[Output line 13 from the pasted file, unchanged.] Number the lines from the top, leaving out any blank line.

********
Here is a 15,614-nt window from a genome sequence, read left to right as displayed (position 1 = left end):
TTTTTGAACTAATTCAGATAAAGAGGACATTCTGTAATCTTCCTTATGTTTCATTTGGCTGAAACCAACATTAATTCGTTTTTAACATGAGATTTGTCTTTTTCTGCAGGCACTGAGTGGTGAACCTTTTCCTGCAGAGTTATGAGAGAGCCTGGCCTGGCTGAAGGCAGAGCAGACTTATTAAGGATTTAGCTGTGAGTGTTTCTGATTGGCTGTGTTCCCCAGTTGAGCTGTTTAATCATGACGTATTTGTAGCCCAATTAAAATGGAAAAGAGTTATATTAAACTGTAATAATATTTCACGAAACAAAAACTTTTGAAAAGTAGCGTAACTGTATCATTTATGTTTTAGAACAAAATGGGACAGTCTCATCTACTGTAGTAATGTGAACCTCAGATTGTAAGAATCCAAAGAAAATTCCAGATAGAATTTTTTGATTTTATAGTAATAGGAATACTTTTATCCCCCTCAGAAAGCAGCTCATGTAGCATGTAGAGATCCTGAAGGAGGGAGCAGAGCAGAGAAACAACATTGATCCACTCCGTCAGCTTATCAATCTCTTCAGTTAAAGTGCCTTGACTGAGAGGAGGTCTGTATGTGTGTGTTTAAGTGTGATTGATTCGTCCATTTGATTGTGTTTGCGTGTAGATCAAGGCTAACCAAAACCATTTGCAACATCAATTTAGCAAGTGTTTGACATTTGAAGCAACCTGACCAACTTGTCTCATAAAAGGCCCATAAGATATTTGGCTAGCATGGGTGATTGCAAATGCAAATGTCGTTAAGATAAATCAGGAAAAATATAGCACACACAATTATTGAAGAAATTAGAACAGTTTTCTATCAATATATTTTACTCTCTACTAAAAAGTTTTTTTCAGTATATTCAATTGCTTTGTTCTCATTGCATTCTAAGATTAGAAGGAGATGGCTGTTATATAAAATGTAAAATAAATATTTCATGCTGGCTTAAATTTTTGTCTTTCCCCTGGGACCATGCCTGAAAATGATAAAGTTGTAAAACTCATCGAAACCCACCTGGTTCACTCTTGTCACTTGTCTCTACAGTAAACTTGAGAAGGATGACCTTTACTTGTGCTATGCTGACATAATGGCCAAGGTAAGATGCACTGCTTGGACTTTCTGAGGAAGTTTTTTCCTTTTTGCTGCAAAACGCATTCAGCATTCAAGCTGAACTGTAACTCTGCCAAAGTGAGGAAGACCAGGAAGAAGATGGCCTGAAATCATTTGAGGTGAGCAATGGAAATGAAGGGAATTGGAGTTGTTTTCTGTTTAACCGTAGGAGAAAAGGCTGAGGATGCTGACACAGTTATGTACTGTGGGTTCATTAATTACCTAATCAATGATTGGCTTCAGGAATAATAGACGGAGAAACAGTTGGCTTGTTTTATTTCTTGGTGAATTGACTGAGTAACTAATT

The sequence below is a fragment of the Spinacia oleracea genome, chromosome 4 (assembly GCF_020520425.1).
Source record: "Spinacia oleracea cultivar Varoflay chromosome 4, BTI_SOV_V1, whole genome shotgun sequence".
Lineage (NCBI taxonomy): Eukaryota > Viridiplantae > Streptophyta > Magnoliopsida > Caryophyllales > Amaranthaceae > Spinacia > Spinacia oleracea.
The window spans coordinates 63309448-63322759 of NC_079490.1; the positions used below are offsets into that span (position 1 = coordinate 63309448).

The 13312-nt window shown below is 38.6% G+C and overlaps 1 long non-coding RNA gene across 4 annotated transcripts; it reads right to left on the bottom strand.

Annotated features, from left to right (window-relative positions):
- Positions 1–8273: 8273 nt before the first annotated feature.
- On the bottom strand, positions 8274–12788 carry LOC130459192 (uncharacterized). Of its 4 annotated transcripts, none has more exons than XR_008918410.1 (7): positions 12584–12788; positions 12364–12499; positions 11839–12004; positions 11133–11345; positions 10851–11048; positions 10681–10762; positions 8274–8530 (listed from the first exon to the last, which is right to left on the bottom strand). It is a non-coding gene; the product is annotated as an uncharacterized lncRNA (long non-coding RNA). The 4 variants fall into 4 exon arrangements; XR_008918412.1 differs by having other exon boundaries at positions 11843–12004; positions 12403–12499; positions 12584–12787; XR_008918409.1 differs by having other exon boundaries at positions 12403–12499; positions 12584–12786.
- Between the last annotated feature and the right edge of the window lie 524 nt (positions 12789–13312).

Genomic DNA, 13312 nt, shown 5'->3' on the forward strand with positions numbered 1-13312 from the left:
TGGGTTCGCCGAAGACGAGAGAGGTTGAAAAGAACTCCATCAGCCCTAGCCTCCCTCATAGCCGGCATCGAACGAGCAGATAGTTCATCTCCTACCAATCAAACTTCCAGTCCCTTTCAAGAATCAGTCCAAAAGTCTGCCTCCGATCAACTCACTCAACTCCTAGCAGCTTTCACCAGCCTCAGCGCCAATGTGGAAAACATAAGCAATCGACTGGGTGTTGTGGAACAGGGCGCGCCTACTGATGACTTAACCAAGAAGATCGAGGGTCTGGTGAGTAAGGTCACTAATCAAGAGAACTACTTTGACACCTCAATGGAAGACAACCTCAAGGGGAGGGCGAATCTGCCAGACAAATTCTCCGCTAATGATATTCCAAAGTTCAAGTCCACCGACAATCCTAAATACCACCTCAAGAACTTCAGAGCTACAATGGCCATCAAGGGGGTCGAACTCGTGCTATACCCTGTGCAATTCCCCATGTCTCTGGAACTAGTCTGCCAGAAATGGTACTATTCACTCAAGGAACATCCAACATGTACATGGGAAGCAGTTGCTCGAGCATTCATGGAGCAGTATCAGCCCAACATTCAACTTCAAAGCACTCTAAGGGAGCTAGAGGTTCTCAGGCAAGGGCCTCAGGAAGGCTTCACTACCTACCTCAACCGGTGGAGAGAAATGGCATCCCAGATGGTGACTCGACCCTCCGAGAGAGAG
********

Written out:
TGGGTTCGCCGAAGACGAGAGAGGTTGAAAAGAACTCCATCAGCCCTAGCCTCCCTCATAGCCGGCATCGAACGAGCAGATAGTTCATCTCCTACCAATCAAACTTCCAGTCCCTTTCAAGAATCAGTCCAAAAGTCTGCCTCCGATCAACTCACTCAACTCCTAGCAGCTTTCACCAGCCTCAGCGCCAATGTGGAAAACATAAGCAATCGACTGGGTGTTGTGGAACAGGGCGCGCCTACTGATGACTTAACCAAGAAGATCGAGGGTCTGGTGAGTAAGGTCACTAATCAAGAGAACTACTTTGACACCTCAATGGAAGACAACCTCAAGGGGAGGGCGAATCTGCCAGACAAATTCTCCGCTAATGATATTCCAAAGTTCAAGTCCACCGACAATCCTAAATACCACCTCAAGAACTTCAGAGCTACAATGGCCATCAAGGGGGTCGAACTCGTGCTATACCCTGTGCAATTCCCCATGTCTCTGGAACTAGTCTGCCAGAAATGGTACTATTCACTCAAGGAACATCCAACATGTACATGGGAAGCAGTTGCTCGAGCATTCATGGAGCAGTATCAGCCCAACATTCAACTTCAAAGCACTCTAAGGGAGCTAGAGGTTCTCAGGCAAGGGCCTCAGGAAGGCTTCACTACCTACCTCAACCGGTGGAGAGAAATGGCATCCCAGATGGTGACTCGACCCTCCGAGAGAGAG